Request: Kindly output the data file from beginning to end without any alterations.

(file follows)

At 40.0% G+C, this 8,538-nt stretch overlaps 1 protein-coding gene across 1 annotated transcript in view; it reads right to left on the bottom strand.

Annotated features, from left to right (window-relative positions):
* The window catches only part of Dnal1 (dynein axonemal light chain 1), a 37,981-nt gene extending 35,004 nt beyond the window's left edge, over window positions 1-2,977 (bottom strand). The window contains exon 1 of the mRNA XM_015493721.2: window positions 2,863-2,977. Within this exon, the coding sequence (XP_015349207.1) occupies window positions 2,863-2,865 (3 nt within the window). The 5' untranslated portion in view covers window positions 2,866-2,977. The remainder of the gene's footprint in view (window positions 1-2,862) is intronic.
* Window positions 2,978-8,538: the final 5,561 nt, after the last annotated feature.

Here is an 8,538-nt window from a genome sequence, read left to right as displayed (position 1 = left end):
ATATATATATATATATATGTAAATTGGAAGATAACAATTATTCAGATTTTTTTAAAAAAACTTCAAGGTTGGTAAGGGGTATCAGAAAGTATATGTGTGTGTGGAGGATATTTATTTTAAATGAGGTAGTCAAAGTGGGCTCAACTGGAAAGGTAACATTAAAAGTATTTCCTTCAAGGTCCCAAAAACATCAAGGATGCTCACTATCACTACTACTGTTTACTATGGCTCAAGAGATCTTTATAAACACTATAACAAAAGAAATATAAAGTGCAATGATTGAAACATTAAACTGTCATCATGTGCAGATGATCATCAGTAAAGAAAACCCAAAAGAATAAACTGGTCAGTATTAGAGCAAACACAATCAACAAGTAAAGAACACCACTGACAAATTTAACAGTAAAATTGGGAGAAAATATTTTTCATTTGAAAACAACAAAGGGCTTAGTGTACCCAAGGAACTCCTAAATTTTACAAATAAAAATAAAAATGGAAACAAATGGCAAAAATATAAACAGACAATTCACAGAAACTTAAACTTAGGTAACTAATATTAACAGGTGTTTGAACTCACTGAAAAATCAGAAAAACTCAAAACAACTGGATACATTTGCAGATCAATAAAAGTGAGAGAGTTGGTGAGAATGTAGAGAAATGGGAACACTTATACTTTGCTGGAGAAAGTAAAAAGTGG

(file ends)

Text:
At 40.0% G+C, this 8,538-nt stretch overlaps 1 protein-coding gene across 1 annotated transcript in view; it reads right to left on the bottom strand.

Annotated features, from left to right (window-relative positions):
* The window catches only part of Dnal1 (dynein axonemal light chain 1), a 37,981-nt gene extending 35,004 nt beyond the window's left edge, over window positions 1-2,977 (bottom strand). The window contains exon 1 of the mRNA XM_015493721.2: window positions 2,863-2,977. Within this exon, the coding sequence (XP_015349207.1) occupies window positions 2,863-2,865 (3 nt within the window). The 5' untranslated portion in view covers window positions 2,866-2,977. The remainder of the gene's footprint in view (window positions 1-2,862) is intronic.
* Window positions 2,978-8,538: the final 5,561 nt, after the last annotated feature.

Here is an 8,538-nt window from a genome sequence, read left to right as displayed (position 1 = left end):
ATATATATATATATATATGTAAATTGGAAGATAACAATTATTCAGATTTTTTTAAAAAAACTTCAAGGTTGGTAAGGGGTATCAGAAAGTATATGTGTGTGTGGAGGATATTTATTTTAAATGAGGTAGTCAAAGTGGGCTCAACTGGAAAGGTAACATTAAAAGTATTTCCTTCAAGGTCCCAAAAACATCAAGGATGCTCACTATCACTACTACTGTTTACTATGGCTCAAGAGATCTTTATAAACACTATAACAAAAGAAATATAAAGTGCAATGATTGAAACATTAAACTGTCATCATGTGCAGATGATCATCAGTAAAGAAAACCCAAAAGAATAAACTGGTCAGTATTAGAGCAAACACAATCAACAAGTAAAGAACACCACTGACAAATTTAACAGTAAAATTGGGAGAAAATATTTTTCATTTGAAAACAACAAAGGGCTTAGTGTACCCAAGGAACTCCTAAATTTTACAAATAAAAATAAAAATGGAAACAAATGGCAAAAATATAAACAGACAATTCACAGAAACTTAAACTTAGGTAACTAATATTAACAGGTGTTTGAACTCACTGAAAAATCAGAAAAACTCAAAACAACTGGATACATTTGCAGATCAATAAAAGTGAGAGAGTTGGTGAGAATGTAGAGAAATGGGAACACTTATACTTTGCTGGAGAAAGTAAAAAGTGG